Sunday, January 23, 2022

Preparation, Key to Success, Comfort, Safety

A guide can help you learn the local catch, use the right bait, keep you from getting lost and even provide you with fresh filleted fish to take home!

A guide can help you learn the local catch, use the right bait, keep you from getting lost and even provide you with fresh filleted fish to take home!

Captain Mary A. Fink

Among the characteristics most all successful anglers possess is that of proper preparation for a day of fishing. Preparation involves things like the selection of a fishing location, tackle and bait requirements, targeting specific species, awareness of tidal exchange and weather, as well as packing proper clothing and gear. When these factors are carefully considered prior to departing for a day on the water, your chance for success, safety and comfort will be greatly enhanced.

Once you have determined your preferred fishing location, the next step is to get acquainted with the tidal exchange forecast that is predicted for that area. When will the tide be coming in or going out? The tide chart will become your best friend, especially when fishing our local inshore waters where tidal influence plays a key role in fishing success. I have found some of the most productive inshore fishing to be at the onset of the incoming tide, when baitfish move into backcountry areas, bays, passes and mangrove islands. Outgoing tides can also prove to be productive when seeking species like mangrove snapper, grouper, black drum and sheepshead. What’s most important to take from this is that tidal exchange is important. Slack tide is usually the best time to eat lunch or to take a break. Once the water and food begin moving again, start fishing again.

Relating to tackle, the best advice I can give to you is to have at least three rods pre-rigged for specific purposes. My idea of ideal inshore tackle preparation is to have one rod rigged for free-lining (nothing but a 20-pound fluorocarbon leader and a hook or lure), another one rigged with a light jig head (preferably an 1/8-ounce with 20-pound fluorocarbon leader) and another with a heavier jig head of up to ½ ounce. The beauty of jig heads is that they come in a wide variety of shapes and colors, and can be tipped with a live bait, offering or an array of soft plastics and making them quite versatile. Braided line (20-30 pound) is suggested for inshore use due to its abrasion-resistant qualities and lack of flexibility or stretch. Having these rods pre-rigged will allow you to take advantage of any opportunities that may arise. There is nothing worse than coming across a feeding blitz of fish and finding yourself unprepared. In the time it takes to prepare the rig, the fish are often gone.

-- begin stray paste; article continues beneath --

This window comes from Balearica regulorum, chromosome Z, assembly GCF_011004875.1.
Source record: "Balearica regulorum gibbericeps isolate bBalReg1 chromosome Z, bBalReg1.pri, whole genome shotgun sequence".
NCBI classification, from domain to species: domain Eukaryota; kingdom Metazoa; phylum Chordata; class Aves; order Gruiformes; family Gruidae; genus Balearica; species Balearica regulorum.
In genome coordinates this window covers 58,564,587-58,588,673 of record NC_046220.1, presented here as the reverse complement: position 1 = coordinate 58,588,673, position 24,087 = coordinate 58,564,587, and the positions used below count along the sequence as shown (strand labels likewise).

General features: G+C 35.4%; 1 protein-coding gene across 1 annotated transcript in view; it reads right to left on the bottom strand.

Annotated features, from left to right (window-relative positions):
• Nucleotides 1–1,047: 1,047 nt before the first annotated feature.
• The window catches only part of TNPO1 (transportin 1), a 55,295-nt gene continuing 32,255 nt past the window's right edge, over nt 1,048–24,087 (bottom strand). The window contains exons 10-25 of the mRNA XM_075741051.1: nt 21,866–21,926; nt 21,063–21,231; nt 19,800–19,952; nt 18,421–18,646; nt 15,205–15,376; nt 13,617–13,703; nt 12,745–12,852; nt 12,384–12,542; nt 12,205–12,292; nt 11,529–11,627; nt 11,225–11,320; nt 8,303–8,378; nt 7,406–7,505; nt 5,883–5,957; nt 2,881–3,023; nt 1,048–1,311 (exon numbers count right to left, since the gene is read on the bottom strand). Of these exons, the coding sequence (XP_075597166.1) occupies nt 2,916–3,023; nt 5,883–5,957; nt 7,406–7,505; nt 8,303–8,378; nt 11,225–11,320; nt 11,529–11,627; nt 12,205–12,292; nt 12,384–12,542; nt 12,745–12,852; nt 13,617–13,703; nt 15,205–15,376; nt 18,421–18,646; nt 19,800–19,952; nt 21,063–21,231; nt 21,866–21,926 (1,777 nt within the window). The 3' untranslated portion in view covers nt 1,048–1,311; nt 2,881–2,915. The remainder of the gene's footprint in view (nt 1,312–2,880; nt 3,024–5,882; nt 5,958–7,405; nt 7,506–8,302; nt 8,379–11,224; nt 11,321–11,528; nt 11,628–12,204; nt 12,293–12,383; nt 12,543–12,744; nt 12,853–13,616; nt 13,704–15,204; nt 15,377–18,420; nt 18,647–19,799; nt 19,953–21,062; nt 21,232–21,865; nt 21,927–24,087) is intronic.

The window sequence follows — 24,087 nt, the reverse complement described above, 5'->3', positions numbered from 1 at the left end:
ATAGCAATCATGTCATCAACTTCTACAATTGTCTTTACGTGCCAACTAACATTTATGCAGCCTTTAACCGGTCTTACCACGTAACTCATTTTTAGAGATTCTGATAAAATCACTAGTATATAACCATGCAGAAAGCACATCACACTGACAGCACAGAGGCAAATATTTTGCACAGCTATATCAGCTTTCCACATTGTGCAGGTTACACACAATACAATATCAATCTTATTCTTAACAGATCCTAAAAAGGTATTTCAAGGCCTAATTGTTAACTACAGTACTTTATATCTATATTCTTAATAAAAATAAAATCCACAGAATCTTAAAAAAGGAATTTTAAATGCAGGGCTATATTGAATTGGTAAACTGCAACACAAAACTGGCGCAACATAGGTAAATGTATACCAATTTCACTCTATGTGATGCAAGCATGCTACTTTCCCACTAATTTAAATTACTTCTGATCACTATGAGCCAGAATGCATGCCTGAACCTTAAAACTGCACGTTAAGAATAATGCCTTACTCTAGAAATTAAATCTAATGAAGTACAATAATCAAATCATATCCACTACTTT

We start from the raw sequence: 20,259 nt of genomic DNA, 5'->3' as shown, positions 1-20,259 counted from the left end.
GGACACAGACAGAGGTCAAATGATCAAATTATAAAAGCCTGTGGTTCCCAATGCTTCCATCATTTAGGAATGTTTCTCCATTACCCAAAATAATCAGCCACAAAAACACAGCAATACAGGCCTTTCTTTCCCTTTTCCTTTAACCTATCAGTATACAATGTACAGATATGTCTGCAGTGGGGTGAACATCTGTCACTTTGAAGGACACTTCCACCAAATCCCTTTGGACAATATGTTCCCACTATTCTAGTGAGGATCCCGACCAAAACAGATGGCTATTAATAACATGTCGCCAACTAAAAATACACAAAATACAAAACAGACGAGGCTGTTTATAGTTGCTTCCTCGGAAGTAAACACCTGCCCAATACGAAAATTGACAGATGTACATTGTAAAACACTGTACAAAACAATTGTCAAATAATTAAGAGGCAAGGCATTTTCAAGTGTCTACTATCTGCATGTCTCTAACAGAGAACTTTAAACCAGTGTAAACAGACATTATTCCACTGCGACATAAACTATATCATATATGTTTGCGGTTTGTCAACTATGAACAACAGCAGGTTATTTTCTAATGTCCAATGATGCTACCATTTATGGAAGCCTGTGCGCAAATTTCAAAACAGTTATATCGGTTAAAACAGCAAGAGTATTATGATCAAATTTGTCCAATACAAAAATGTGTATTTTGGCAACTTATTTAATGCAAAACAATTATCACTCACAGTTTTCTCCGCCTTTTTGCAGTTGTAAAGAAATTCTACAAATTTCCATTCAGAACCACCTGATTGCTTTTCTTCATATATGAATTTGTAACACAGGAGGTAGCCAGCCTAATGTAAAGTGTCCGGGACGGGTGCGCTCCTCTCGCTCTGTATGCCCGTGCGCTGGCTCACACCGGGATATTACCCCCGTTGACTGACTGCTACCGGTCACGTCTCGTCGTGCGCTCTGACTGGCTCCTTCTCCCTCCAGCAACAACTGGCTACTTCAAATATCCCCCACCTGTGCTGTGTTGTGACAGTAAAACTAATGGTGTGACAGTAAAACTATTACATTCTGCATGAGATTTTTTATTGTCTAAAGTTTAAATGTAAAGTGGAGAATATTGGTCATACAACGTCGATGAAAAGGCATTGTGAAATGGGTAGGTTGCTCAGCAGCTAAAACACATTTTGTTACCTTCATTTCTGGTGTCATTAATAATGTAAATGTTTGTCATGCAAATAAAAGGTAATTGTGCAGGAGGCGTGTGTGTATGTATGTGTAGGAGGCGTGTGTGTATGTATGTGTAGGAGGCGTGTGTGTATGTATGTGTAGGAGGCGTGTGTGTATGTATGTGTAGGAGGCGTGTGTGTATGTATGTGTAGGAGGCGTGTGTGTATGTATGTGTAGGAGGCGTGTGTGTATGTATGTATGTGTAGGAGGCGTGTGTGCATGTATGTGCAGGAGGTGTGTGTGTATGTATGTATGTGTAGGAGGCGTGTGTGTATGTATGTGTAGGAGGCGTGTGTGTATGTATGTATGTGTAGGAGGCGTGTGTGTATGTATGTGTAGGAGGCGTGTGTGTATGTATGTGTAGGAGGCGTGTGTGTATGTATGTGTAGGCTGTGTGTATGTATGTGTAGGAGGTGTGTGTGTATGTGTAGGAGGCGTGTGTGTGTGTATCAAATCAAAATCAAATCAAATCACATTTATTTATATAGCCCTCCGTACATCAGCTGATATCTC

The advantage of having jigs of various weights pre-rigged is that you can adjust to changes in tidal strength and varying water depths with convenient ease.

Proper gear should never be overlooked when spending a day on the water. Invest in a good pair of polarized sunglasses which will help you to see into the water with enhanced clarity. A hat and sunscreen is a must when fishing our beautiful Southwest Florida waters. Always keep rain gear close by, especially during our rainy summer months. During the winter months when cold fronts are common, being wet from spray or rain can be most uncomfortable and distract you from experiencing an enjoyable day.

Be sure to properly plan your next fishing trip by pre-rigging at least three rods, reading a local tide chart, following the weather forecast and packing the proper gear.

Tight Lines!


Captain Mary specializes in fishing the beautiful Ten Thousand Islands. She holds a “six pack” captains license and has a knack for finding fish. A passionate angler possessing over 35 years of extensive experience in both backcountry and offshore fishing, Mary offers fishing expeditions through her Island Girls Charters company. When fishing with Captain Mary, you will be exposed to a variety of successful techniques including cast and retrieve, drift fishing, bottom fishing and sight fishing. Visit to learn about fishing with Capt. Mary, or reach her at 239-571-2947.

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